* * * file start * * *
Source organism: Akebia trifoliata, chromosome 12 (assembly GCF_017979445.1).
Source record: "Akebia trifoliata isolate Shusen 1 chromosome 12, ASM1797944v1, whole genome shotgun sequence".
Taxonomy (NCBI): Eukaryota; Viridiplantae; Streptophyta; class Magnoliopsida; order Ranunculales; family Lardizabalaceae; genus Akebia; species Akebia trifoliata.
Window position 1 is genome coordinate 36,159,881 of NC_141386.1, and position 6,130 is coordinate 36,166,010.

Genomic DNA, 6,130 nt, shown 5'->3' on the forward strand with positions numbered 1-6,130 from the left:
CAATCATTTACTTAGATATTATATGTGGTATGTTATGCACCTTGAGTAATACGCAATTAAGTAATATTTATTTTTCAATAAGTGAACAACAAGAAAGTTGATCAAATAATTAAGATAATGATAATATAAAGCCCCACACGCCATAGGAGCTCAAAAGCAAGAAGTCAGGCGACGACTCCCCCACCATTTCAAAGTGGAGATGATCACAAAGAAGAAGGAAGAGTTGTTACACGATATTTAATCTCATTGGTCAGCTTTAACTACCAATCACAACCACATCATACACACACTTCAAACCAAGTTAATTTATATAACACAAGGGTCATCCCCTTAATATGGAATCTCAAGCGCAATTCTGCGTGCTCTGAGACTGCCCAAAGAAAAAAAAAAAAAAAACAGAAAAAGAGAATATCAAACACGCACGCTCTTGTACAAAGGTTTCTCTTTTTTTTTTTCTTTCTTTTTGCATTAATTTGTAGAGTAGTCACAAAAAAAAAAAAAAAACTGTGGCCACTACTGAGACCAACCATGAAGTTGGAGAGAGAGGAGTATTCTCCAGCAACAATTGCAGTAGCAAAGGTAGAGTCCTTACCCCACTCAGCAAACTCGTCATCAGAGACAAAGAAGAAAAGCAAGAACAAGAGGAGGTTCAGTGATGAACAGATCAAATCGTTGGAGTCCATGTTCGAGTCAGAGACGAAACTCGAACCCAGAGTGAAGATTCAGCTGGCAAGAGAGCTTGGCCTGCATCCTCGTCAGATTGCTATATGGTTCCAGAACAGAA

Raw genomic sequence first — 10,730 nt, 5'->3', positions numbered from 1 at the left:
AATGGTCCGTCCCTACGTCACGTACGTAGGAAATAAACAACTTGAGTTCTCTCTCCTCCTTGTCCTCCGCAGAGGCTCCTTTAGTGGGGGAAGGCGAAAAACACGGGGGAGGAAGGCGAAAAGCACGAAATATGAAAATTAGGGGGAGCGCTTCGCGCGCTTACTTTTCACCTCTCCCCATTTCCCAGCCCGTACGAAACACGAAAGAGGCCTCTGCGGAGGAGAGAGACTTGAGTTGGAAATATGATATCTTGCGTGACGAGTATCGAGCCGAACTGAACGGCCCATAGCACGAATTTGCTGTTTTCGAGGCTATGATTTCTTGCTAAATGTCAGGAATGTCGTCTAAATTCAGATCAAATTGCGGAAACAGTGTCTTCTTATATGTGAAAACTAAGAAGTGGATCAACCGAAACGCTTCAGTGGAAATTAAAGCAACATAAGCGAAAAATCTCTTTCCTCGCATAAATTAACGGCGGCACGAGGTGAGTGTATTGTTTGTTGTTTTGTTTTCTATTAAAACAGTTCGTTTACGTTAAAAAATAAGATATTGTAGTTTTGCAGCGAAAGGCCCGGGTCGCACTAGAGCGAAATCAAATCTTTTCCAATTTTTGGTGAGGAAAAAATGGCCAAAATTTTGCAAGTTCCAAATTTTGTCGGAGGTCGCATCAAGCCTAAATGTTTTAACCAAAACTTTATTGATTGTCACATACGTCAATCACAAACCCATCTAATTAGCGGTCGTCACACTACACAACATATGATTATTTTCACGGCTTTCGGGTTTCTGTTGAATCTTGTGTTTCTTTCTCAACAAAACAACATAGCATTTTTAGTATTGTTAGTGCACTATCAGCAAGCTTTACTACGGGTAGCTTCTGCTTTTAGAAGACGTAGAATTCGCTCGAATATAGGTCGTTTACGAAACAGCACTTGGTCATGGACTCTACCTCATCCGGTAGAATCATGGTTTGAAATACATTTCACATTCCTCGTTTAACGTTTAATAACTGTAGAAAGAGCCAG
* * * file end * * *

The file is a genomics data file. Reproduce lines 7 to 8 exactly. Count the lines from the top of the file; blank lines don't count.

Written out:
Raw genomic sequence first — 10,730 nt, 5'->3', positions numbered from 1 at the left:
AATGGTCCGTCCCTACGTCACGTACGTAGGAAATAAACAACTTGAGTTCTCTCTCCTCCTTGTCCTCCGCAGAGGCTCCTTTAGTGGGGGAAGGCGAAAAACACGGGGGAGGAAGGCGAAAAGCACGAAATATGAAAATTAGGGGGAGCGCTTCGCGCGCTTACTTTTCACCTCTCCCCATTTCCCAGCCCGTACGAAACACGAAAGAGGCCTCTGCGGAGGAGAGAGACTTGAGTTGGAAATATGATATCTTGCGTGACGAGTATCGAGCCGAACTGAACGGCCCATAGCACGAATTTGCTGTTTTCGAGGCTATGATTTCTTGCTAAATGTCAGGAATGTCGTCTAAATTCAGATCAAATTGCGGAAACAGTGTCTTCTTATATGTGAAAACTAAGAAGTGGATCAACCGAAACGCTTCAGTGGAAATTAAAGCAACATAAGCGAAAAATCTCTTTCCTCGCATAAATTAACGGCGGCACGAGGTGAGTGTATTGTTTGTTGTTTTGTTTTCTATTAAAACAGTTCGTTTACGTTAAAAAATAAGATATTGTAGTTTTGCAGCGAAAGGCCCGGGTCGCACTAGAGCGAAATCAAATCTTTTCCAATTTTTGGTGAGGAAAAAATGGCCAAAATTTTGCAAGTTCCAAATTTTGTCGGAGGTCGCATCAAGCCTAAATGTTTTAACCAAAACTTTATTGATTGTCACATACGTCAATCACAAACCCATCTAATTAGCGGTCGTCACACTACACAACATATGATTATTTTCACGGCTTTCGGGTTTCTGTTGAATCTTGTGTTTCTTTCTCAACAAAACAACATAGCATTTTTAGTATTGTTAGTGCACTATCAGCAAGCTTTACTACGGGTAGCTTCTGCTTTTAGAAGACGTAGAATTCGCTCGAATATAGGTCGTTTACGAAACAGCACTTGGTCATGGACTCTACCTCATCCGGTAGAATCATGGTTTGAAATACATTTCACATTCCTCGTTTAACGTTTAATAACTGTAGAAAGAGCCAG